The Finborough Theatre has announced its second 2009 season, featuring three new plays as well as Sunday and Monday runs of three revivals. The Earls Court venue will introduce a new sceheme as its April to June season commences by offering £5 tickets to anyone under 30 who books online for the first week of any main production.

Starting off the season is Country Magic (14 April – 9 May), which tells of the redemptive power of love. Directed by Phil Wilmott, Country Magic is adapted from Arthur Wing Pinero’s classic fable, The Enchanted Cottage, and receives its world premiere at the Finborough.

The premieres continue as Craig Higginson’s new play, Dream of the Dog (12 May – 6 June), gets its European debut as the second show of the second season. Under the direction of James Albrecht, this South African production features Academy Award, BAFTA and Golden Globe nominee Janet Suzman in a play that centres on the emerging democracy in South Africa.

Closing out the Finborough’s second season is S-27 (9 June – 4 July), the inaugural winner of Amnesty International’s Protect the Human Playwriting Competition. Sarah Grochala’s award-winning production receives its world premiere with its Finborough summer run. Based on the creative work of Nhem En—a prison photographer under Cambodia’s Khmer Rouge— S-27 is directed by Stephen Keyworth.

The Sunday and Monday mini-seasons, interspersed amongst the main productions, showcase the revival of three plays that haven’t been onstage since their original runs.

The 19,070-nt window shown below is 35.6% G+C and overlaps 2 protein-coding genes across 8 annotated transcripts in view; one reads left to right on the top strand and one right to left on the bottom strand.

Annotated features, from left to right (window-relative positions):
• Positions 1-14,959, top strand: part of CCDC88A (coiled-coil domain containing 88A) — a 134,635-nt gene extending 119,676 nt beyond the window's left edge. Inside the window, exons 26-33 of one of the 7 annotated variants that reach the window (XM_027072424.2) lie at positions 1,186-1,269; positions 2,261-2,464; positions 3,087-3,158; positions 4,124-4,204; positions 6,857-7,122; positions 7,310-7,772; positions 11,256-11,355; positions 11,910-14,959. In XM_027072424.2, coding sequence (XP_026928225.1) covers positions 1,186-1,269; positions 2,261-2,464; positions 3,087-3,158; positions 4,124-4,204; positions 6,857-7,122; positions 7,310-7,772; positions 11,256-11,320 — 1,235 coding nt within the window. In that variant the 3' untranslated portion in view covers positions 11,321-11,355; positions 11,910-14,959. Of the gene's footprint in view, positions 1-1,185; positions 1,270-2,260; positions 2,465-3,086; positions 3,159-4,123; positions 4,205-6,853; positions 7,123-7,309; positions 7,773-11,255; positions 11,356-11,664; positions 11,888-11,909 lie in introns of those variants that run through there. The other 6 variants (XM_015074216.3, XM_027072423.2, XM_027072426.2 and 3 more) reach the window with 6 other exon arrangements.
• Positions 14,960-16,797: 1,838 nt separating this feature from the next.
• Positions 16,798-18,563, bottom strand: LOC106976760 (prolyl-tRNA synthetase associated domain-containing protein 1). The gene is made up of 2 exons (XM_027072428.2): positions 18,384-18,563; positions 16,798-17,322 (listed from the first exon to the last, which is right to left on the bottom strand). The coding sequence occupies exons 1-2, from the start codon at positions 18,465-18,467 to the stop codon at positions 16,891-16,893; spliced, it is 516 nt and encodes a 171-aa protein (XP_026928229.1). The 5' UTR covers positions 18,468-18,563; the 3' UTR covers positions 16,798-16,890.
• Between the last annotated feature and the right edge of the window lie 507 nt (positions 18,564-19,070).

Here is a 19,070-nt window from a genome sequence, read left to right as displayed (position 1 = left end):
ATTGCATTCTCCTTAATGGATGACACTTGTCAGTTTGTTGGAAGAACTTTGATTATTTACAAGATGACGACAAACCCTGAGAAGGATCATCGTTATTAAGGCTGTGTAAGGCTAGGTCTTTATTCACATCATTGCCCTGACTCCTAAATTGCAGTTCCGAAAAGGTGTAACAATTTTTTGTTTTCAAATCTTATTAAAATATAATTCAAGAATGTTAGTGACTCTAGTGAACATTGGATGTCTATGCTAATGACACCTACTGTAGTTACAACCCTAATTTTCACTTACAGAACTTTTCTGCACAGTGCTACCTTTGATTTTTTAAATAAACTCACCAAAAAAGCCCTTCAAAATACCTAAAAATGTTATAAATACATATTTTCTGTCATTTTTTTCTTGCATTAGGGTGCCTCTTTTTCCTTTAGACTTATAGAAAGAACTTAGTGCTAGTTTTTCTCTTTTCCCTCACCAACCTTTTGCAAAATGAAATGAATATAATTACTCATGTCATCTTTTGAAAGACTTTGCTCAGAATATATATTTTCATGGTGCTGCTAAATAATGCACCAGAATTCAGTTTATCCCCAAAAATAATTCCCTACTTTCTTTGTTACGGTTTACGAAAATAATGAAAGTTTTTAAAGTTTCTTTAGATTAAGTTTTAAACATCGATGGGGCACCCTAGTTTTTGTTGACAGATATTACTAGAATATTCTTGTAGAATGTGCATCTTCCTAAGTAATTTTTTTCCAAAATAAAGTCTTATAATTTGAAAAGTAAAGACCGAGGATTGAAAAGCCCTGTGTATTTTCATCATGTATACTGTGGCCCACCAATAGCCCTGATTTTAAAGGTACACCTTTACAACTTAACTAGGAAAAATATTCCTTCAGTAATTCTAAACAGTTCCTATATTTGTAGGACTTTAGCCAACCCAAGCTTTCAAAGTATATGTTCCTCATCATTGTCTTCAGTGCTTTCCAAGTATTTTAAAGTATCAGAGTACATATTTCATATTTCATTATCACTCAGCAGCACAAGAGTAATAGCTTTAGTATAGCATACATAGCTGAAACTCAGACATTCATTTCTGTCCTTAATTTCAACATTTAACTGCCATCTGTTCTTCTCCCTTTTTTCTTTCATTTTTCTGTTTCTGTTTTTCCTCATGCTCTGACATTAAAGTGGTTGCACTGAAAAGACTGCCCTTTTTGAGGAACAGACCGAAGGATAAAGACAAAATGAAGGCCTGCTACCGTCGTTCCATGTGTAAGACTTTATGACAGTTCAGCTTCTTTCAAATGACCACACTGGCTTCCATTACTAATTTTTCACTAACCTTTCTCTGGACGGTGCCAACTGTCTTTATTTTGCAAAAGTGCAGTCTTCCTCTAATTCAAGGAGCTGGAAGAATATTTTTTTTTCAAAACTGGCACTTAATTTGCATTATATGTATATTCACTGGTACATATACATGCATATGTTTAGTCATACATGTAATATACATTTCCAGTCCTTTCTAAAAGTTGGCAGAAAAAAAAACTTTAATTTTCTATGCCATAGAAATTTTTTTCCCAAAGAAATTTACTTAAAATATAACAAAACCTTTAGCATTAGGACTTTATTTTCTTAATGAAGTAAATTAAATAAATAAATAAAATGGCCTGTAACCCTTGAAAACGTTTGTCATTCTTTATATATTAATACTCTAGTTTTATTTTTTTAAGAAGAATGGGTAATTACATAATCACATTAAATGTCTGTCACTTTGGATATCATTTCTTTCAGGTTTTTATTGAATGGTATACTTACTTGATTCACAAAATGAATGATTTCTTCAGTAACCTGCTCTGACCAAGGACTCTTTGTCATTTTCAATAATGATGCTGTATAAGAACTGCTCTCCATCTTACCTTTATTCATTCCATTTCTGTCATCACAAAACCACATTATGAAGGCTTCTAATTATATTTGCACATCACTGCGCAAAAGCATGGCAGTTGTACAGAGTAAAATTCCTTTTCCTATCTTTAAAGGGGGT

The first show, The Killing of Mr. Toad (19, 20, 26, 27 April and 3, 4 May), recalls a timeless classic and the story which inspired it. Written and directed by David Gooderson, The Killing of Mr. Toad celebrates the 101st anniversary of The Wind in the Willows ’ publication and the 150th birthday anniversary of its author, Kenneth Grahame.

Painting a Wall (17, 18, 24, 25, 31 May and 1 June) continues the season with the revival of award-winning playwright David Lan’s first play. Directed by Titas Halder, this production is set in South Africa during the apartheid and follows four artists as they’re instructed to recover public walls with government-regulated white; however, they’ve been given the wrong colour paint.

The final Sunday/Monday production - the first revival of Nick Ward’s Apart from George (14, 15, 21, 22, 28, 29 June) - sheds a dark light upon a family facing unemployment. Ward’s acclaimed story is a previous winner of the George Devine Award. Live music accompanies this performance directed by Ben Kidd.

Other Finborough productions currently running elsewhere include the West End run of Nicholas de Jongh’s Plague Over England, showing through 16 May; and, hosted by Islington’s King’s Head Theatre is Joe DiPietro’s Fucking Men, booking until 9 June following a third extension.

- by Katie Blemler